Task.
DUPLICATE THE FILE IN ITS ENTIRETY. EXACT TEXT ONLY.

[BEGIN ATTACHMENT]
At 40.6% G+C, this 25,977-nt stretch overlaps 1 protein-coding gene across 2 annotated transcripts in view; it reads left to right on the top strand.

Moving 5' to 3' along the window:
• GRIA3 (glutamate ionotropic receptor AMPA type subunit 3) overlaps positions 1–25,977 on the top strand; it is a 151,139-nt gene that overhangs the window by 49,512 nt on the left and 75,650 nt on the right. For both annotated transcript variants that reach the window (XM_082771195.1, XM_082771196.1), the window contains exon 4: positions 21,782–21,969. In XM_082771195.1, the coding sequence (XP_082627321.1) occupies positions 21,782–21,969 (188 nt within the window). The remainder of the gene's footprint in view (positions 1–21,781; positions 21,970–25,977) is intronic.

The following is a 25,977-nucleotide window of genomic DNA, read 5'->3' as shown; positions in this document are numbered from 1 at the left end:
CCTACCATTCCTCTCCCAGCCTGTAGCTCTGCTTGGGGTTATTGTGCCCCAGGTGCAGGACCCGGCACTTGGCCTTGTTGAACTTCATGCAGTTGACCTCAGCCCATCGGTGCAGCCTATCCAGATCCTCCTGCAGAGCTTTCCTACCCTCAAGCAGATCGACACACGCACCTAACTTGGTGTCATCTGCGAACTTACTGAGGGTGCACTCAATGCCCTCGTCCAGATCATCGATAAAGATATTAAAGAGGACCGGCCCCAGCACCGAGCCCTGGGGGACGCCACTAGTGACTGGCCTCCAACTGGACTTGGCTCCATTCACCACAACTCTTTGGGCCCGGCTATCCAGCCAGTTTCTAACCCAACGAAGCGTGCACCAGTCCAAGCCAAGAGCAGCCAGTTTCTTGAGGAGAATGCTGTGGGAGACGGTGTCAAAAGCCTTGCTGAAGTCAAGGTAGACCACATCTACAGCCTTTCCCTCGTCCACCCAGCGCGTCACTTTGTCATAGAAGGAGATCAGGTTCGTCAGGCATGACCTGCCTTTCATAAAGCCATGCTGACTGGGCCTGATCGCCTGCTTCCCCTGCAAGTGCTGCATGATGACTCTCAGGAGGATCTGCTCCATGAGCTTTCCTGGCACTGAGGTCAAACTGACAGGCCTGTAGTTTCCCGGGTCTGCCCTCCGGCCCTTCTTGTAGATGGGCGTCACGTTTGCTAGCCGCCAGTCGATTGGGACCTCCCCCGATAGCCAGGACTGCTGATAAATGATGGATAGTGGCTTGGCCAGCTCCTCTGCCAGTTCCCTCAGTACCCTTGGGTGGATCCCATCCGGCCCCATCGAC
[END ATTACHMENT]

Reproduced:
At 40.6% G+C, this 25,977-nt stretch overlaps 1 protein-coding gene across 2 annotated transcripts in view; it reads left to right on the top strand.

Moving 5' to 3' along the window:
• GRIA3 (glutamate ionotropic receptor AMPA type subunit 3) overlaps positions 1–25,977 on the top strand; it is a 151,139-nt gene that overhangs the window by 49,512 nt on the left and 75,650 nt on the right. For both annotated transcript variants that reach the window (XM_082771195.1, XM_082771196.1), the window contains exon 4: positions 21,782–21,969. In XM_082771195.1, the coding sequence (XP_082627321.1) occupies positions 21,782–21,969 (188 nt within the window). The remainder of the gene's footprint in view (positions 1–21,781; positions 21,970–25,977) is intronic.

The following is a 25,977-nucleotide window of genomic DNA, read 5'->3' as shown; positions in this document are numbered from 1 at the left end:
CCTACCATTCCTCTCCCAGCCTGTAGCTCTGCTTGGGGTTATTGTGCCCCAGGTGCAGGACCCGGCACTTGGCCTTGTTGAACTTCATGCAGTTGACCTCAGCCCATCGGTGCAGCCTATCCAGATCCTCCTGCAGAGCTTTCCTACCCTCAAGCAGATCGACACACGCACCTAACTTGGTGTCATCTGCGAACTTACTGAGGGTGCACTCAATGCCCTCGTCCAGATCATCGATAAAGATATTAAAGAGGACCGGCCCCAGCACCGAGCCCTGGGGGACGCCACTAGTGACTGGCCTCCAACTGGACTTGGCTCCATTCACCACAACTCTTTGGGCCCGGCTATCCAGCCAGTTTCTAACCCAACGAAGCGTGCACCAGTCCAAGCCAAGAGCAGCCAGTTTCTTGAGGAGAATGCTGTGGGAGACGGTGTCAAAAGCCTTGCTGAAGTCAAGGTAGACCACATCTACAGCCTTTCCCTCGTCCACCCAGCGCGTCACTTTGTCATAGAAGGAGATCAGGTTCGTCAGGCATGACCTGCCTTTCATAAAGCCATGCTGACTGGGCCTGATCGCCTGCTTCCCCTGCAAGTGCTGCATGATGACTCTCAGGAGGATCTGCTCCATGAGCTTTCCTGGCACTGAGGTCAAACTGACAGGCCTGTAGTTTCCCGGGTCTGCCCTCCGGCCCTTCTTGTAGATGGGCGTCACGTTTGCTAGCCGCCAGTCGATTGGGACCTCCCCCGATAGCCAGGACTGCTGATAAATGATGGATAGTGGCTTGGCCAGCTCCTCTGCCAGTTCCCTCAGTACCCTTGGGTGGATCCCATCCGGCCCCATCGAC